See the "People and Space" category winners of the Insight Investment Astronomy Photographer of the Year 2017 competition.
Since our ancestors first adorned the walls of prehistoric caves with art, human beings have been representing the cosmos and their place within it. Over millennia, artists have brought people and space together, whether to convey the awe-inspiring scale of the heavens, to show man made and celestial light side-by-side, or to give a humorous take on astronomers’ obsessive sweeping of the night-sky.
These scenes reveal the emotive effect of the glittering spectacle above our heads. But just as affecting are those contrasting the movement of people and the movement of our planet, shown in the relationship between city and celestial lights.
People and Space winner
Wanderer in Patagonia
Yuri Zvezdny (Russia)
El Chaltén, Santa Cruz Province, Argentina, 27 September 2016
A starry sky over the glacier ‘White Stones’ (Piedras Blancas) in the Los Glaciares National Park, Argentina. Alone in the darkness, I made my way over huge rocks with the mountain river roaring under my feet and the glacier rumbling nearby. This place lives and breathes, and the forces that live here inspire awe.
Yuri Zvezdny, category winner
Equipment used: iOptron Sky-Tracker mount, Sony A7S camera, 18 mm f/2.8 lens, ISO 5000, 30-second exposure
“There’s a lovely warm tonal feel to this amazing photograph, despite the glacier in the distance. The foreground gives a wonderful feeling of serenity against the majesty of the Milky Way’s core in the sky above. Tastefully shot, the scene is humbling, placing man against one of the most awesome of nature’s backdrops.”
Pete Lawrence, judge
The Cable Route of Half Dome at Night
Kurt Lawson and Sean Goebel (USA)
Yosemite National Park, California, USA, 29 August 2016
"Sean Goebel and I embarked on a mission to shoot a night hike up the Cable Route of Yosemite’s incredible Half Dome. This entailed hiking some 110 lbs (50 kg) of gear and water between the two of us to the summit of Mount Watkins, a sculpted rocky summit northeast of Half Dome on the other side of Tenaya Canyon. From Mount Watkins, we set up our cameras for time- lapse and stills while our friend, Wade Meade, made the ascent from Yosemite Valley to the summit, lighting the trail with a small lantern and some bright headlamps. Luck prevailed as we had nearly clear skies to capture the movement of the stars above this incredible landscape and Wade had no trouble reaching the summit at night. Hundreds of people hike this famous route each year to reach the iconic summit, and shooting it at night allowed us to capture the path up Yosemite’s famous granite icon. 8 x 8 minute exposures were stacked in Photoshop for a total exposure of 64 minutes right as the Milky Way passed over the summit."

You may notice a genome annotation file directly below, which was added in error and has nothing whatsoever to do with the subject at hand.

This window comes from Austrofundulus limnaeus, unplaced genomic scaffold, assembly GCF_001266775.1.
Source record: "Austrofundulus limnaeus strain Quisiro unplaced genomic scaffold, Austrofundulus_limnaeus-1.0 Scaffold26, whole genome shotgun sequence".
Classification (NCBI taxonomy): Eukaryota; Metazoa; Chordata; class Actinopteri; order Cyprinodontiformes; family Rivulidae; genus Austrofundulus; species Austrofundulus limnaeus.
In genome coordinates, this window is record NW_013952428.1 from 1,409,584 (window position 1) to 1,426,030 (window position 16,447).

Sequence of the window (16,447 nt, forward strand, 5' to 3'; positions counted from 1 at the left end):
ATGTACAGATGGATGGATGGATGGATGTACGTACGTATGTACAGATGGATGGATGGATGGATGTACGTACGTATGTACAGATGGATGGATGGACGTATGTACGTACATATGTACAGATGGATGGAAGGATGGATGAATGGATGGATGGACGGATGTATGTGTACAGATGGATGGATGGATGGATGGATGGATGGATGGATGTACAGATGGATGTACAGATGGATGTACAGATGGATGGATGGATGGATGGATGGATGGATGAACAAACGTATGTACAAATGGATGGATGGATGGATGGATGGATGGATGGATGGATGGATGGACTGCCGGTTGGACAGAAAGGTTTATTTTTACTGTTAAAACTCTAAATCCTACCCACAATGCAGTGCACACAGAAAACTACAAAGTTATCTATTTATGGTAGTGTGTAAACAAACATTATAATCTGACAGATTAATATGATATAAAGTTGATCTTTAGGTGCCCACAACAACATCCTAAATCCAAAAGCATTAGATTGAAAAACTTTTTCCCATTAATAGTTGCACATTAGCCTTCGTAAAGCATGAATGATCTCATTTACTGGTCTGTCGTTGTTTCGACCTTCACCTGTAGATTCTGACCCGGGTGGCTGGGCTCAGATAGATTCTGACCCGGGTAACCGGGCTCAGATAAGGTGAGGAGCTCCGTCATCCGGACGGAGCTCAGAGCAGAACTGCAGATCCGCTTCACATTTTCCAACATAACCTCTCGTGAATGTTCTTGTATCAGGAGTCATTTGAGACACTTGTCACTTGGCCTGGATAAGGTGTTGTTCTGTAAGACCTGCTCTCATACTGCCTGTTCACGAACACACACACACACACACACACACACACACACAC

Kurt Lawson, runner-up
Equipment used: Sony α7R camera, 100 mm f/2.8 lens, ISO 500, 64-minute exposure
"This picture places people in a truly awesome context. Firstly against the immense and iconic grandeur of the granite Half Dome they’re ascending, head-torches illuminating the way, and then on an even grander scale against night sky and the movement of the planet through the cosmos."
Chris Bramley, judge
Fu Dingyan (China)
Réunion Island, France, 3 September 2016
If you want to have the feeling of travelling in space, just go outside, far away from city light. Here is the view from Réunion Island, located off the coast of Madagascar. Dressed in a spacesuit, standing under the southern Milky Way and the Large and Small Magellanic Clouds, it seems like I’m an interstellar traveller.
Fu Dingyan, highly commended
Equipment used: Nikon D4S camera, 14-24 mm lens at 14 mm f/2.8, ISO 500, 30-second exposure
"There’s a tremendous sense of playful anticipation in this image, but it’s also very cleverly done. I love the way the Milky Way seems to hang above the horizon – all those billions of new worlds waiting to be explored!”
Marek Kukula, judge